It is often said that art imitates life (and vice versa), but the art of de Molina and artists like him adds to life by bringing something outside of the realm of the already-real into existence. It imitates something that never was. As such, the taxidermic process becomes a metamorphosis, giving life post-mortem, turning dead skin into new beings. These beings bring a quaint sense of wonder with them. They inspire a childlike joy at discovering the new, but also melancholy sorrow in the realisation that they only exist in death. There have been taxidermists before, who attempted to create lifelike new species to confuse or even trick their viewer,[2] but de Molina’s work is placed solidly on the side of the artificial in the way it is presented as art in a gallery. Even though sculptures like Paradise visually give the impression of belonging to nature, the viewer is not allowed to forget that they don’t – nor that they are made from animals which did.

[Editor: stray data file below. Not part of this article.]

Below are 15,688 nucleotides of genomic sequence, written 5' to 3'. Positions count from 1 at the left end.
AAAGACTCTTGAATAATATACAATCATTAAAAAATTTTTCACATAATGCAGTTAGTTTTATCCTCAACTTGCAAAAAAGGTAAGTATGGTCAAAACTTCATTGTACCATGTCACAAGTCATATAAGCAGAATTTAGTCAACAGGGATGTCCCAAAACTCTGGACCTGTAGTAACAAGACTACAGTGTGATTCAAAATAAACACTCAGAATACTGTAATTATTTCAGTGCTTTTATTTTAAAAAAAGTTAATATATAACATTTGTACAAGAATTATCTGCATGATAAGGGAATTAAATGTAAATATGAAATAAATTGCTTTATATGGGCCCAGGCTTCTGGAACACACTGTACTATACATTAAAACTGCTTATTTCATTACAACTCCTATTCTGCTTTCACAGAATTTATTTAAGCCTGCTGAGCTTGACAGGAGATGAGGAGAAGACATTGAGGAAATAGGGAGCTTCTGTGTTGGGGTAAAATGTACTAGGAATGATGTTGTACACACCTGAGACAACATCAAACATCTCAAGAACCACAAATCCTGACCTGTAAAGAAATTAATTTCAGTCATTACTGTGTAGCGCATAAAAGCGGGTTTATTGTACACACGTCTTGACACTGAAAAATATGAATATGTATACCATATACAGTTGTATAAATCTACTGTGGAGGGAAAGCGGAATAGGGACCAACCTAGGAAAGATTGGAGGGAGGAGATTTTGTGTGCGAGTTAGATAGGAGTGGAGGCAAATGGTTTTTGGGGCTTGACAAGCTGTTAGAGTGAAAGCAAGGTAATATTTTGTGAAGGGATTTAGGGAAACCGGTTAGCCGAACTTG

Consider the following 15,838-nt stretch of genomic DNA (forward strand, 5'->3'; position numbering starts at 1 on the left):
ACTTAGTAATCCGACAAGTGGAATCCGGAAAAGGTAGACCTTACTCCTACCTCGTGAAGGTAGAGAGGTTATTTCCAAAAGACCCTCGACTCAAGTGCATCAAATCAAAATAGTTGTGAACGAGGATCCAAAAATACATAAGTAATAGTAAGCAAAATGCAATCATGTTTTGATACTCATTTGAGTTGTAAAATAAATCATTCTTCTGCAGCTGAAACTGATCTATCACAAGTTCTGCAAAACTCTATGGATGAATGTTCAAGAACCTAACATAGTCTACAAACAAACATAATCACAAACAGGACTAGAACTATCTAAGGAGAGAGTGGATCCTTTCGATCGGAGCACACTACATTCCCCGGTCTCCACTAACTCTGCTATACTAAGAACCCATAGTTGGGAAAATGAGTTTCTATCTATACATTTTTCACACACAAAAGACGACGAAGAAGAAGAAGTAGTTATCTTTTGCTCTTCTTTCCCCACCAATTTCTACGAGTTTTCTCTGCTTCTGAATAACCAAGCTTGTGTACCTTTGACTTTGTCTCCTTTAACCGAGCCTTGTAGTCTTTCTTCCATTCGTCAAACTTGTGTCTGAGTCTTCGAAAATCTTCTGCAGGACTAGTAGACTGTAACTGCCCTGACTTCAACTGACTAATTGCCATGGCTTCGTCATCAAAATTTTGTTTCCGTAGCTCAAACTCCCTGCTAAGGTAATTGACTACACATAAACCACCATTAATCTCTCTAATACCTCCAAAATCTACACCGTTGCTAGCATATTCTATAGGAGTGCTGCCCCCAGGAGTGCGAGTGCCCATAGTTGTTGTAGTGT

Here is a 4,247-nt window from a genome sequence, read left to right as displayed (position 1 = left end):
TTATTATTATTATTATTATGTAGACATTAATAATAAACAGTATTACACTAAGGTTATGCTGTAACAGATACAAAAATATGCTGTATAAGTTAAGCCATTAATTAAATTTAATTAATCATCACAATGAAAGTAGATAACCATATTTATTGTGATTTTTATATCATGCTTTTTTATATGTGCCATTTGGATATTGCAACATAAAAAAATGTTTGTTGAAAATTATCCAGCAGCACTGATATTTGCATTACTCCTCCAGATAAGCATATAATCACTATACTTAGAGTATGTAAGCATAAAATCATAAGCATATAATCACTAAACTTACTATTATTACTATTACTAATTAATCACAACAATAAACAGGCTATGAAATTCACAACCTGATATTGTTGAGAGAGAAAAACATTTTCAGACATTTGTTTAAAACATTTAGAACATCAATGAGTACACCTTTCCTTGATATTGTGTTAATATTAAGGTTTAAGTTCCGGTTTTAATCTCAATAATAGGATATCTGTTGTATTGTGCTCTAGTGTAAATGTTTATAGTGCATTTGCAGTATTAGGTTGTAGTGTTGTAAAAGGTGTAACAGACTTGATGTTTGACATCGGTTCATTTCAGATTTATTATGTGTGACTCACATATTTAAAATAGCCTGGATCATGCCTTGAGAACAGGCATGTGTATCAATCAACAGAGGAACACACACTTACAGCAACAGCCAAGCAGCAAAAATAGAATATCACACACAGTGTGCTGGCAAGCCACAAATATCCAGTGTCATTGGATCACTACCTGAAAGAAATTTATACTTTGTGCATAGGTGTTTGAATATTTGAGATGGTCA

Artist or mad scientist?

I first discovered taxidermy art and de Molina in 2014, and I was taken in by the somewhat bizarre combination of the beautiful and the morbid. De Molina reminded me of Mary Shelley’s Doctor Frankenstein: a mad genius creating life from bits and pieces of various corpses. However, as I recently returned to his work to write about it, I discovered that the artist has, or at least used to have, more in common with the gothic doctor than I had expected.

In 2012 de Molina was convicted of illegally trafficking endangered wildlife and sentenced to 20 months in prison. When you go into the details of the case, it becomes quite gory; some of the animals were still alive when he chose them for his works, and were killed for their parts only after selection by the artist.[3] Much like Doctor Frankenstein, de Molina had broken not only natural laws, but also written ones to create his reanimated monsters. The main difference to be found between the real artists and the fictional doctor is that Frankenstein’s creature was shunned, whereas de Molina’s were celebrated and sold for tens of thousands of dollars.